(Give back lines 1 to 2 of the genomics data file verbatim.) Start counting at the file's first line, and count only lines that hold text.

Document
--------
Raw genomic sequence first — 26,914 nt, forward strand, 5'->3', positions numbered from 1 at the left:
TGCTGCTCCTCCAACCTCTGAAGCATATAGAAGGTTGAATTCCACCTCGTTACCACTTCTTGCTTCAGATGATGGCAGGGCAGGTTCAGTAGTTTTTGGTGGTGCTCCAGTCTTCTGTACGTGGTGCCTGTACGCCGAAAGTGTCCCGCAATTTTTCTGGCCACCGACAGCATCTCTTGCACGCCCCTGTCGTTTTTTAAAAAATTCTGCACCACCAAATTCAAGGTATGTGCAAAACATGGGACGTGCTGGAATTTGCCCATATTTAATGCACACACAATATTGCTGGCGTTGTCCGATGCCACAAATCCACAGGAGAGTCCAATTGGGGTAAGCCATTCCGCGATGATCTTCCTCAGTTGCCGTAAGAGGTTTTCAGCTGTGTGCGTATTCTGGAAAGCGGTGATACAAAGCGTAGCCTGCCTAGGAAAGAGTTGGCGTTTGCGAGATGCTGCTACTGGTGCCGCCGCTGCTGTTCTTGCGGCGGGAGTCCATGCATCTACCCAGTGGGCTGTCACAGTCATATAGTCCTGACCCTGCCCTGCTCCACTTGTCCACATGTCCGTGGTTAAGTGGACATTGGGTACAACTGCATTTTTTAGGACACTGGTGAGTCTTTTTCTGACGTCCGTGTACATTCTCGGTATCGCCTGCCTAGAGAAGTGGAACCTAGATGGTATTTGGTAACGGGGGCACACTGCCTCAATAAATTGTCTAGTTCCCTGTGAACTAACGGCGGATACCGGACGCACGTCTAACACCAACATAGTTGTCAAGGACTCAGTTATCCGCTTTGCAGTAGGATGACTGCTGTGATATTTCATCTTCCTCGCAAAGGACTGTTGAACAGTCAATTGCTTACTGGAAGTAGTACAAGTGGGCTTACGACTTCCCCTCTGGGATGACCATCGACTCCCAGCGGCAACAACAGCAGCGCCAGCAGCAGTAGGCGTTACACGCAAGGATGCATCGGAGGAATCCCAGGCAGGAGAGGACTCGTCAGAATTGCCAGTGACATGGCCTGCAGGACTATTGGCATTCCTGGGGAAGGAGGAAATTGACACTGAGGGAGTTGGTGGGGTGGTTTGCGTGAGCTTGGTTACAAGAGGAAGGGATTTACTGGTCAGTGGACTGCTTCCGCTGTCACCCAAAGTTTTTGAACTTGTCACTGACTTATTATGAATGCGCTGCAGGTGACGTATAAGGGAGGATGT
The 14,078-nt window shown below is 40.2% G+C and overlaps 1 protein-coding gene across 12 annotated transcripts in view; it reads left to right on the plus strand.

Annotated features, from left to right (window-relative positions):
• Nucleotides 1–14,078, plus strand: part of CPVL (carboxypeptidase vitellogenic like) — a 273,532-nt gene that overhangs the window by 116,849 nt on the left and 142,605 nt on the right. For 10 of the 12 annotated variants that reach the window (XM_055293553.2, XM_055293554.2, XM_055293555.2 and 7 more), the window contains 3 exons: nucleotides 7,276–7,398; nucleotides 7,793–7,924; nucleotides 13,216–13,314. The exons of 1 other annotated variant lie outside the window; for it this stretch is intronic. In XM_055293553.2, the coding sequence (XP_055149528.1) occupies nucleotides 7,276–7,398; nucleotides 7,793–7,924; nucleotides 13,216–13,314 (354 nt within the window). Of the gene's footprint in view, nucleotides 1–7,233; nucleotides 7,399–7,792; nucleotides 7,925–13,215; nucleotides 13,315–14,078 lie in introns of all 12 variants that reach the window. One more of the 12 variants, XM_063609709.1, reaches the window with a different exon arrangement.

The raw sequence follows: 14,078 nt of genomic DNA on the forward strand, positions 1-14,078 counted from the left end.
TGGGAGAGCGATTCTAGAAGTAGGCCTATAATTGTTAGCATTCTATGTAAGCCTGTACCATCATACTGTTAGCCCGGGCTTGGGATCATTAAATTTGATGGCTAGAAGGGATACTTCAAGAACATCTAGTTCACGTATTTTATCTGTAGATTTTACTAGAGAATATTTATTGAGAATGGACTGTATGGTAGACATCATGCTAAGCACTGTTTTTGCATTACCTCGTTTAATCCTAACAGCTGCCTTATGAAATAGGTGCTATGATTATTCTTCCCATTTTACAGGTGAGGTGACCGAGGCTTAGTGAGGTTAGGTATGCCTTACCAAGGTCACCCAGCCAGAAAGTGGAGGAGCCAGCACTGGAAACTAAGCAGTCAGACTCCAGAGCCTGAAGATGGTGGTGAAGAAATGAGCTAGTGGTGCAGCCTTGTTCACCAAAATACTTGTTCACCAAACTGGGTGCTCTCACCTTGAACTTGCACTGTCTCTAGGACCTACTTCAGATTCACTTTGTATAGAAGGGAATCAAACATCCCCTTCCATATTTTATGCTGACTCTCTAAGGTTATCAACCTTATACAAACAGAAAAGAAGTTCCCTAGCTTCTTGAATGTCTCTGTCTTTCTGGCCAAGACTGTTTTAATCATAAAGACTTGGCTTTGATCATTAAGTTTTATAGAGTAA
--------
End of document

Raw genomic sequence first — 26,914 nt, forward strand, 5'->3', positions numbered from 1 at the left:
TGCTGCTCCTCCAACCTCTGAAGCATATAGAAGGTTGAATTCCACCTCGTTACCACTTCTTGCTTCAGATGATGGCAGGGCAGGTTCAGTAGTTTTTGGTGGTGCTCCAGTCTTCTGTACGTGGTGCCTGTACGCCGAAAGTGTCCCGCAATTTTTCTGGCCACCGACAGCATCTCTTGCACGCCCCTGTCGTTTTTTAAAAAATTCTGCACCACCAAATTCAAGGTATGTGCAAAACATGGGACGTGCTGGAATTTGCCCATATTTAATGCACACACAATATTGCTGGCGTTGTCCGATGCCACAAATCCACAGGAGAGTCCAATTGGGGTAAGCCATTCCGCGATGATCTTCCTCAGTTGCCGTAAGAGGTTTTCAGCTGTGTGCGTATTCTGGAAAGCGGTGATACAAAGCGTAGCCTGCCTAGGAAAGAGTTGGCGTTTGCGAGATGCTGCTACTGGTGCCGCCGCTGCTGTTCTTGCGGCGGGAGTCCATGCATCTACCCAGTGGGCTGTCACAGTCATATAGTCCTGACCCTGCCCTGCTCCACTTGTCCACATGTCCGTGGTTAAGTGGACATTGGGTACAACTGCATTTTTTAGGACACTGGTGAGTCTTTTTCTGACGTCCGTGTACATTCTCGGTATCGCCTGCCTAGAGAAGTGGAACCTAGATGGTATTTGGTAACGGGGGCACACTGCCTCAATAAATTGTCTAGTTCCCTGTGAACTAACGGCGGATACCGGACGCACGTCTAACACCAACATAGTTGTCAAGGACTCAGTTATCCGCTTTGCAGTAGGATGACTGCTGTGATATTTCATCTTCCTCGCAAAGGACTGTTGAACAGTCAATTGCTTACTGGAAGTAGTACAAGTGGGCTTACGACTTCCCCTCTGGGATGACCATCGACTCCCAGCGGCAACAACAGCAGCGCCAGCAGCAGTAGGCGTTACACGCAAGGATGCATCGGAGGAATCCCAGGCAGGAGAGGACTCGTCAGAATTGCCAGTGACATGGCCTGCAGGACTATTGGCATTCCTGGGGAAGGAGGAAATTGACACTGAGGGAGTTGGTGGGGTGGTTTGCGTGAGCTTGGTTACAAGAGGAAGGGATTTACTGGTCAGTGGACTGCTTCCGCTGTCACCCAAAGTTTTTGAACTTGTCACTGACTTATTATGAATGCGCTGCAGGTGACGTATAAGGGAGGATGT